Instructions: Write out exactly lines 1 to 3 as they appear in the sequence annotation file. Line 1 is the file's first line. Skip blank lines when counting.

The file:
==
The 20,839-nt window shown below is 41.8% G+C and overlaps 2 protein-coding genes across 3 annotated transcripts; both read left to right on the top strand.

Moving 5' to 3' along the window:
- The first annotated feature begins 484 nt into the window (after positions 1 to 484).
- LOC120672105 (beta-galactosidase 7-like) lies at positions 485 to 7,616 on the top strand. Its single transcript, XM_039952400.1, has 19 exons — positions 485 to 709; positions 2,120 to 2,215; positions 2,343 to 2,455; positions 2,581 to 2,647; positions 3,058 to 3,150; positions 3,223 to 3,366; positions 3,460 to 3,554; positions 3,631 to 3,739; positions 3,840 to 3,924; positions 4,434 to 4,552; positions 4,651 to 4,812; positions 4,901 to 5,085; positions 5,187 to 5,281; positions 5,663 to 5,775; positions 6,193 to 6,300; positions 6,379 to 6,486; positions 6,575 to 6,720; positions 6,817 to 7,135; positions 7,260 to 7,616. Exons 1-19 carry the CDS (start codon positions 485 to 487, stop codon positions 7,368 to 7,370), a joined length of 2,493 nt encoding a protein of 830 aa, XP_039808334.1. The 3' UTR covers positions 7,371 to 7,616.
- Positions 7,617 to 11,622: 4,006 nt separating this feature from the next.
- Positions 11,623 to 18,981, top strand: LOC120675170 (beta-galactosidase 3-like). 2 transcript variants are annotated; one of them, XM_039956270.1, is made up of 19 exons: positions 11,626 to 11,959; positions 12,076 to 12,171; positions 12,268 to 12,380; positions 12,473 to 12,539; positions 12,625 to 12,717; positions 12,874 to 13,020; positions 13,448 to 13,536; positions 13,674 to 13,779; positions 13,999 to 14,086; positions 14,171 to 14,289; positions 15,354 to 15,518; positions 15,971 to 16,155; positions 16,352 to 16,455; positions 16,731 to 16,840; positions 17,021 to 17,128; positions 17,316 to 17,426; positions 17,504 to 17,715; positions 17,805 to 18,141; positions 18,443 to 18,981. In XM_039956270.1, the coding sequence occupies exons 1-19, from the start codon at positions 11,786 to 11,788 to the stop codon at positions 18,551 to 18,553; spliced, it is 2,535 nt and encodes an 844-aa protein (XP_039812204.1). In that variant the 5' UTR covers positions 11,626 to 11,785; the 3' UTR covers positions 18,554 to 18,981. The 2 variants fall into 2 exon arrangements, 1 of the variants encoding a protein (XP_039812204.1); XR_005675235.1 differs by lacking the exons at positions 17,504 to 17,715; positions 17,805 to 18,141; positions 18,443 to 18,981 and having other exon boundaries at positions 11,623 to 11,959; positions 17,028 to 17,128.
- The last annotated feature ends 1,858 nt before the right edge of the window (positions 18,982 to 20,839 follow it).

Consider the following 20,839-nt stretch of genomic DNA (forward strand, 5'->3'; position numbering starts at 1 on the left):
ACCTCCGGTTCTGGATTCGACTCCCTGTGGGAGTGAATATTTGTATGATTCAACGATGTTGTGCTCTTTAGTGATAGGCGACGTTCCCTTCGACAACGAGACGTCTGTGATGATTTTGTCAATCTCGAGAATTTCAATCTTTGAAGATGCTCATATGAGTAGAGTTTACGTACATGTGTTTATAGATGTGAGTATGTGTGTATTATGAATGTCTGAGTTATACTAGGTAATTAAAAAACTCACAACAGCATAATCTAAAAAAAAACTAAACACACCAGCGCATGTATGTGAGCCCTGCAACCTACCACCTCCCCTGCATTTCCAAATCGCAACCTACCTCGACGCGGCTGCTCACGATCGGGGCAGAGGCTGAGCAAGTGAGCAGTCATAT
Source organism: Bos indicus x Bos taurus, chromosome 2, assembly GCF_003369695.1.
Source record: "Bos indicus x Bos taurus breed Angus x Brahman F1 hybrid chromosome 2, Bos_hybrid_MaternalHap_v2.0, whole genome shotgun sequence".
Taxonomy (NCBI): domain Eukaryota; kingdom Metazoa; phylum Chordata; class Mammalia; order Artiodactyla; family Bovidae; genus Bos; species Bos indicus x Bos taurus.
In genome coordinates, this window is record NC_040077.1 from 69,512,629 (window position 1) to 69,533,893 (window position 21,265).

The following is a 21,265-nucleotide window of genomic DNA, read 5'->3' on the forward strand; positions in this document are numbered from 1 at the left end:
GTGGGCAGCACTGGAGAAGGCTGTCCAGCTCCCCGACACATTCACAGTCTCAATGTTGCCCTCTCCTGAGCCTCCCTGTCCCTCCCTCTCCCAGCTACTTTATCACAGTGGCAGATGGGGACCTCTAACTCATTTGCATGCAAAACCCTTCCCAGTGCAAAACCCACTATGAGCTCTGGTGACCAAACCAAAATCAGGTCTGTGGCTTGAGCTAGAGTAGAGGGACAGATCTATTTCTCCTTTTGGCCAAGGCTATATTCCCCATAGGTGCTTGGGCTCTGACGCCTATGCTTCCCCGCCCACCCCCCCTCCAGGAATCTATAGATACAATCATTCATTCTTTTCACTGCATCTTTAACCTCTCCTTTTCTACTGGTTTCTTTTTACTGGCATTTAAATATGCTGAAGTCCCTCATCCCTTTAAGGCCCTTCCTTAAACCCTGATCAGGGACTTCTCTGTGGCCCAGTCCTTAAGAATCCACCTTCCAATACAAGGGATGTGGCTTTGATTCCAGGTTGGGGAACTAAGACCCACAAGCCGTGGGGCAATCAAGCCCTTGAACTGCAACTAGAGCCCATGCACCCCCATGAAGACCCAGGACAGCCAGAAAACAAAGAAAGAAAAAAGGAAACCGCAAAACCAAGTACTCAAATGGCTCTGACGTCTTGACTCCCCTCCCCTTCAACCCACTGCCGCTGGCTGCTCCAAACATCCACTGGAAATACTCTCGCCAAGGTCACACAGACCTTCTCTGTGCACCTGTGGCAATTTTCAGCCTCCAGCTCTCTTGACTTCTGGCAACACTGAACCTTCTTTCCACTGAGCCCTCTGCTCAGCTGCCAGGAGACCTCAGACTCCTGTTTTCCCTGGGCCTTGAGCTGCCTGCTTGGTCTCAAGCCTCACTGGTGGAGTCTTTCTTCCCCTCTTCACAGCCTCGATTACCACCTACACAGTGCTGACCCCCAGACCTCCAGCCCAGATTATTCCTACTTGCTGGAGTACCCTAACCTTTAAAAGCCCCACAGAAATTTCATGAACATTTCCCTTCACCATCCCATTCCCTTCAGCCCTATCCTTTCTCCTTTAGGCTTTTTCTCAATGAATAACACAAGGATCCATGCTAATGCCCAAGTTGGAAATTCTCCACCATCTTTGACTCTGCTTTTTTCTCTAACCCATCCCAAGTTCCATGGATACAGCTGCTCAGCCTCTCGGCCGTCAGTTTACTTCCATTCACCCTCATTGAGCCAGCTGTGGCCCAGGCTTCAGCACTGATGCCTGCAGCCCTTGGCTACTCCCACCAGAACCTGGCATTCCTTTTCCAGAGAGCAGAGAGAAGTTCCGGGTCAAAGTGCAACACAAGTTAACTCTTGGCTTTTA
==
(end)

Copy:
The 20,839-nt window shown below is 41.8% G+C and overlaps 2 protein-coding genes across 3 annotated transcripts; both read left to right on the top strand.

Moving 5' to 3' along the window:
- The first annotated feature begins 484 nt into the window (after positions 1 to 484).